Deputy Premier and Minister for Regional NSW John Barilaro writes South Australia can no longer be a drain on Murray-Darling communities.
For too long, South Australia has just sat back and watched as NSW has made tough decisions to keep the Murray Darling Basin Plan alive, often at great cost to regional communities.
We continue to ask communities to hold the line even as we endure one of the most severe droughts on record.
We are confident we can meet this year’s water commitments under the Plan, but if it stays dry over the next six to nine months, we could have severe water shortages heading into the next water year.
Record low inflows into our northern catchments have already pushed many towns on to emergency water supply putting those communities under incredible stress.
As we have seen in NSW the current climatic regime (record low inflows couple with record high temperatures) has delivered new “worst conditions” in several valleys.
According to weather forecasting, there is no relief in sight. It is not inconceivable the southern basin could follow the northern basin into severe drought.
South Australia can no longer stay silent and bat away reasonable claims for them to pull their weight given the current water crisis in the Murray Darling Basin.
South Australia needs to address the elephant in the room, sitting obnoxiously at the southern mouth of the Murray — the Lower Lakes.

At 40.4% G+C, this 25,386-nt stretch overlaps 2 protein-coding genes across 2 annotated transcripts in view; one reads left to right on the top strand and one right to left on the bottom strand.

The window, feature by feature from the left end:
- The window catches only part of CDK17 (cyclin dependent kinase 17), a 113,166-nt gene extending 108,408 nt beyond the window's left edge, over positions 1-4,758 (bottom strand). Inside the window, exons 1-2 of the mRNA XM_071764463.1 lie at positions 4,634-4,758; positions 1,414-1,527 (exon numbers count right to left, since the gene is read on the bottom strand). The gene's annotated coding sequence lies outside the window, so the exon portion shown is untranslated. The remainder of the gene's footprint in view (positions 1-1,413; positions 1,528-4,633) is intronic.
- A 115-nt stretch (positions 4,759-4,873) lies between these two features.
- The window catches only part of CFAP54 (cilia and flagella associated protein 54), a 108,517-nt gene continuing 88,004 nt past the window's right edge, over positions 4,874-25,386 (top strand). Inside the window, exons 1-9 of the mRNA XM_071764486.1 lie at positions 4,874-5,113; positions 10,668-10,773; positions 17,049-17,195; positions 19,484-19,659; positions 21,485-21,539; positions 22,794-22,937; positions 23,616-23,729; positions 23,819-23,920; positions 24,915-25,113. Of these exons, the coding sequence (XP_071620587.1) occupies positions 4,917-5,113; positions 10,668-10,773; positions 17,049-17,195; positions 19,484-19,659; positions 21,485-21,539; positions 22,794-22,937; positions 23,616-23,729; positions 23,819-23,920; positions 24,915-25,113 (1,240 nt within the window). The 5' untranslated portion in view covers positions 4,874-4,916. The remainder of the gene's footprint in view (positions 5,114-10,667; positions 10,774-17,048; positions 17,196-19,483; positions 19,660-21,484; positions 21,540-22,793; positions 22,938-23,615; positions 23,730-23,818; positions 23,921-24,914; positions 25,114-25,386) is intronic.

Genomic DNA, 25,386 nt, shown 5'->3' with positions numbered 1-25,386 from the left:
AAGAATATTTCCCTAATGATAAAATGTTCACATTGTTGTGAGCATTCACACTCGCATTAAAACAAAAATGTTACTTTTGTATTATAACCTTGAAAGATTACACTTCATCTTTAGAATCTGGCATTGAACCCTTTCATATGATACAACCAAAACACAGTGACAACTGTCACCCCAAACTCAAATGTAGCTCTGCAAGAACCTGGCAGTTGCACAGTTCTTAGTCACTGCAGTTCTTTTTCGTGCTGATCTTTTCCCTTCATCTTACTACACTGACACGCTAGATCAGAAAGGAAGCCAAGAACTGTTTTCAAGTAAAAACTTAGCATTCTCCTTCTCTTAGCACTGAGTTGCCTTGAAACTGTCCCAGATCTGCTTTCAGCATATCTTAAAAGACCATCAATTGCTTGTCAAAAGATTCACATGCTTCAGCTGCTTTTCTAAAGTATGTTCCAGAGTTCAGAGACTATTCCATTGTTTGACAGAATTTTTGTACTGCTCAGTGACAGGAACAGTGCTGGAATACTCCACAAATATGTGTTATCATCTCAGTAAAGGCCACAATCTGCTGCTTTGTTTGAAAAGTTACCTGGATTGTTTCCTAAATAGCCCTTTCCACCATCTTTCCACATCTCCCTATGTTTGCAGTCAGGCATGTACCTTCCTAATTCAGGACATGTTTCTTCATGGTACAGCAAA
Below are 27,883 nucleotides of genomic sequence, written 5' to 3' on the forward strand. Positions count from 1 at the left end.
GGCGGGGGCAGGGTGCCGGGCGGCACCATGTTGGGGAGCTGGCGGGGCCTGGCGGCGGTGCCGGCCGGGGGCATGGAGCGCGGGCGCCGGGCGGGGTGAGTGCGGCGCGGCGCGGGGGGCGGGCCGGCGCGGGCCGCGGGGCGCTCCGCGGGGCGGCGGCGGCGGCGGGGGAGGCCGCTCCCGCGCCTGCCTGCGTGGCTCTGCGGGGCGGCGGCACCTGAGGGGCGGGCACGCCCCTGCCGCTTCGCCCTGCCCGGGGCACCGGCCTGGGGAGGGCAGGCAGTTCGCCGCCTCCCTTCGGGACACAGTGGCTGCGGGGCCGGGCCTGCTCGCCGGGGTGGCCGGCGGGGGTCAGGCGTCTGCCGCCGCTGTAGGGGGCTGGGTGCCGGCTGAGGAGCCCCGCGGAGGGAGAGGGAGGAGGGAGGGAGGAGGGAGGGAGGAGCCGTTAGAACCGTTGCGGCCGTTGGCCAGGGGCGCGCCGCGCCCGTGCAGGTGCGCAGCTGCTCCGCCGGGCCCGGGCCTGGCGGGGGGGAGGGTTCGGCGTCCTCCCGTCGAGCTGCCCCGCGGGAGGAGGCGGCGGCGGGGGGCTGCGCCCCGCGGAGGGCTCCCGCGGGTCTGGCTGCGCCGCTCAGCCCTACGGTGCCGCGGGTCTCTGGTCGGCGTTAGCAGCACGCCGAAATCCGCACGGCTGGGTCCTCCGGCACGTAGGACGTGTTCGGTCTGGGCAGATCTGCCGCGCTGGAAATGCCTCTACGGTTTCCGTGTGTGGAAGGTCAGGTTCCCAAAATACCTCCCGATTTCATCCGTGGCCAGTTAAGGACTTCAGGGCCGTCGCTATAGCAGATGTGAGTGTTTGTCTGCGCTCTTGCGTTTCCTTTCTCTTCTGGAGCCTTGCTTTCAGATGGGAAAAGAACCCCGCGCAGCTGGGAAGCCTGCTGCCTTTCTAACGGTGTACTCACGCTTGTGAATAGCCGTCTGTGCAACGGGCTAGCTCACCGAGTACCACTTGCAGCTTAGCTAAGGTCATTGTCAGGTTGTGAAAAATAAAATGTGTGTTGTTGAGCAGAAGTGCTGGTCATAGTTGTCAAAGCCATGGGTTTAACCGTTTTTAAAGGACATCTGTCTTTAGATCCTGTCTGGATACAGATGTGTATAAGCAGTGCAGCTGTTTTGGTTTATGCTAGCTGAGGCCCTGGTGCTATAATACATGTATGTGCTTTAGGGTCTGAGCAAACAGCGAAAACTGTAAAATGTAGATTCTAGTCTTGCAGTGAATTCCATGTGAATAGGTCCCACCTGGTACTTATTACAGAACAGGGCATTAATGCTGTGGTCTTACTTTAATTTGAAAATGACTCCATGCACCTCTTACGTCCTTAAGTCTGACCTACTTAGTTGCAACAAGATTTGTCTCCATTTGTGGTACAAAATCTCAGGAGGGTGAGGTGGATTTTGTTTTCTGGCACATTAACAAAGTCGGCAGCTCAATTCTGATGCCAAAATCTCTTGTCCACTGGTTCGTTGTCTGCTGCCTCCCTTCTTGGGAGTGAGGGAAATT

The MDBA and the South Australian Government need to outline exactly how they are going to deal with providing water to the Lower Lakes to avoid a repeat of the Millennium drought, where there was not enough water to keep the Lower Lakes full of fresh water.
The drought in NSW should act as a wake-up call to South Australia. They need to implement a “no-regrets” trigger point to open the barrages on the Lower Lakes and allow sea water back into Lake Alexandrina.
You don’t have to be a hydrologist to understand that during periods of severe drought, sea water would have flowed back into Lake Alexandria.
When it comes to making a call between keeping critical water available for communities along the Murray River and Murrumbidgee or filling the Lower Lakes with fresh water, it is a no-brainer.
We will not empty our communities for a yacht party. If it stays dry there will not be 800,000 megalitres of water available to replace the evaporate losses on the Lower Lakes.